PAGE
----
|Plot Summary of The Bright Silver Star|
St. Martin's, Nov 2003, 24.95, 320 pp.
Near Dorset, Connecticut, movie star Tito Molina drives through the protective railing overlooking a cliff side to his death. Though it appears to have been an accident, State trooper Desiree Mitry investigates the incident with the press corps devouring everyone and everything in its quest for sensationalism. The media is bad enough, but Tito's fans also flock to the site impeding the investigation to determine whether this was an accident, suicide, or homicide as enough evidence surfaces to cause doubt. For relief from the pressure cooker Desiree turns to her squeeze, expatriate New York film critic Mitch Berger.
Between the media and the police, Gold Coast residents find their nighttime sexsecrets revealed. It seems much of the populace spends more time out of home and in someone else's bed than the military does (Rumsfeld would want to make this the goal). All this bed hopping just makes the case more complex as many folks had a reason to kill the actor. Desiree is horrified to learn that Mitch also had a run in, though not sexual, with the deceased after trashing a film starring Tito. Then a second death in a motel bed occurs.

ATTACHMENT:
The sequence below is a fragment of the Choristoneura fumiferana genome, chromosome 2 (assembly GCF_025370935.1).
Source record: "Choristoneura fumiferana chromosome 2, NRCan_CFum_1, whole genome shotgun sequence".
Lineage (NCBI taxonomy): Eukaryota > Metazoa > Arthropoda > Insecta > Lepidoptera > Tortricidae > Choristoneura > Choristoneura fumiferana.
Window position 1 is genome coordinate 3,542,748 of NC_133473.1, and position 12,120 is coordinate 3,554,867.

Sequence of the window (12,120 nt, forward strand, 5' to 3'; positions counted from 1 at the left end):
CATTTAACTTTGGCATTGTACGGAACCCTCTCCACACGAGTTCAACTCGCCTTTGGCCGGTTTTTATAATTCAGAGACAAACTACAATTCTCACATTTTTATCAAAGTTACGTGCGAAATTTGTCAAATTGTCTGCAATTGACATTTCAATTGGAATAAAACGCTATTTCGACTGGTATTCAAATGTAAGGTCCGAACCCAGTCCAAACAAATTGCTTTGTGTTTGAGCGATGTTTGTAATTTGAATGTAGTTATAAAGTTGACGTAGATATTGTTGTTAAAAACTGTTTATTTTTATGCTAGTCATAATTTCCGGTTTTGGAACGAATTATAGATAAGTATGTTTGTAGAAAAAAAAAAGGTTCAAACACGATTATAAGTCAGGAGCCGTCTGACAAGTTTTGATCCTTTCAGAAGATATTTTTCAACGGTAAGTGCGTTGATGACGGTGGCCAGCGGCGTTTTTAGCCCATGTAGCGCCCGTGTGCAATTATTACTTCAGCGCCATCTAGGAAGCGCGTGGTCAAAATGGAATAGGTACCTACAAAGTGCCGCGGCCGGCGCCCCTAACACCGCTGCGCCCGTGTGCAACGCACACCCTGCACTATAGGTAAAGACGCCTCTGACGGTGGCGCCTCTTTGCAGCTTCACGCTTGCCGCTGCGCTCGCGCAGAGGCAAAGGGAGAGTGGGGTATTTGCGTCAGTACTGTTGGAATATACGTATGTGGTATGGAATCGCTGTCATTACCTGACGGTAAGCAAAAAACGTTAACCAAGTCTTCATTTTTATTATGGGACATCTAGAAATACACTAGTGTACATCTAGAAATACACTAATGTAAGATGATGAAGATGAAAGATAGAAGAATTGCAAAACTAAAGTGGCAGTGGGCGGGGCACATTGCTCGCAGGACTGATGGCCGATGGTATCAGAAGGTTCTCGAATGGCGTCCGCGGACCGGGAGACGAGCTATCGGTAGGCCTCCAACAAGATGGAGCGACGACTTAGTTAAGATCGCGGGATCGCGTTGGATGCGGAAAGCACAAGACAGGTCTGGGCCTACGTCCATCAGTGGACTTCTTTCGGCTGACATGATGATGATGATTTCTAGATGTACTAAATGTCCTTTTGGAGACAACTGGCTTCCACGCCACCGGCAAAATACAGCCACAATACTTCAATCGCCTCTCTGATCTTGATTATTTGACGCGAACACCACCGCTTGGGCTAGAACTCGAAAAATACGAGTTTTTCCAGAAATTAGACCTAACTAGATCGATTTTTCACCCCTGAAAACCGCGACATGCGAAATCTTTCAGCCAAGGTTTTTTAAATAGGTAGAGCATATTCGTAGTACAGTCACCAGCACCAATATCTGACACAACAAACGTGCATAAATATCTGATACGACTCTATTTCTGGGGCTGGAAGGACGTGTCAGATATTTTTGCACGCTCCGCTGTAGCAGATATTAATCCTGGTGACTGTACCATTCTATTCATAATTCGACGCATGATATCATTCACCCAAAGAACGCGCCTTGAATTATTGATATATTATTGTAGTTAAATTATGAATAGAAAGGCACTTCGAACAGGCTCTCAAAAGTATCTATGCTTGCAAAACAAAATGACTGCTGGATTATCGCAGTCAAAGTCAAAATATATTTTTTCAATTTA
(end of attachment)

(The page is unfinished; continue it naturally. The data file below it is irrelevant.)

Though more like Peyton Place than a police procedural. fans of the series will enjoy the return of M & M. The story line is filled with characters hopping from one bed to another, providing motives and opportunities for wanting Tito dead as the film star is one of the more frequent boudoir travelers. The interference of the press and the Tito's fans offer insight into a celebrity investigation, but that still takes second place to sex in the suburbs.
This synopsis report prepared by Harriet Klausner
|Chapter Analysis of The Bright Silver Star|
Ratings are on a 1-10 scale (Low to High)
Composition of Book
descript. of violence and chases - 10%
Planning/preparing, gather info, debate puzzles/motives - 40%
Feelings, relationships, character bio/development - 30%
How society works & physical descript. (people, objects, places) - 20%
Tone of story
- suspenseful (sophisticated fear)
How difficult to spot villain?
- Very difficult--no foreshadowing/clues
Time/era of story:
- 2000+ (Present)
What % of story relates directly
to the mystery, not the subplot?
Kind of investigator
- police procedural, American
Kid or adult book?
- Adult or Young Adult Book
Any non-mystery subplot?
- life in small town
Murder Mystery (killer unknown)
Accounts of torture and death?
- generic/vague references to death/punishment
Amount of dialog
- significantly more dialog than descript
Note: the views expressed here are only those of the reviewer(s).
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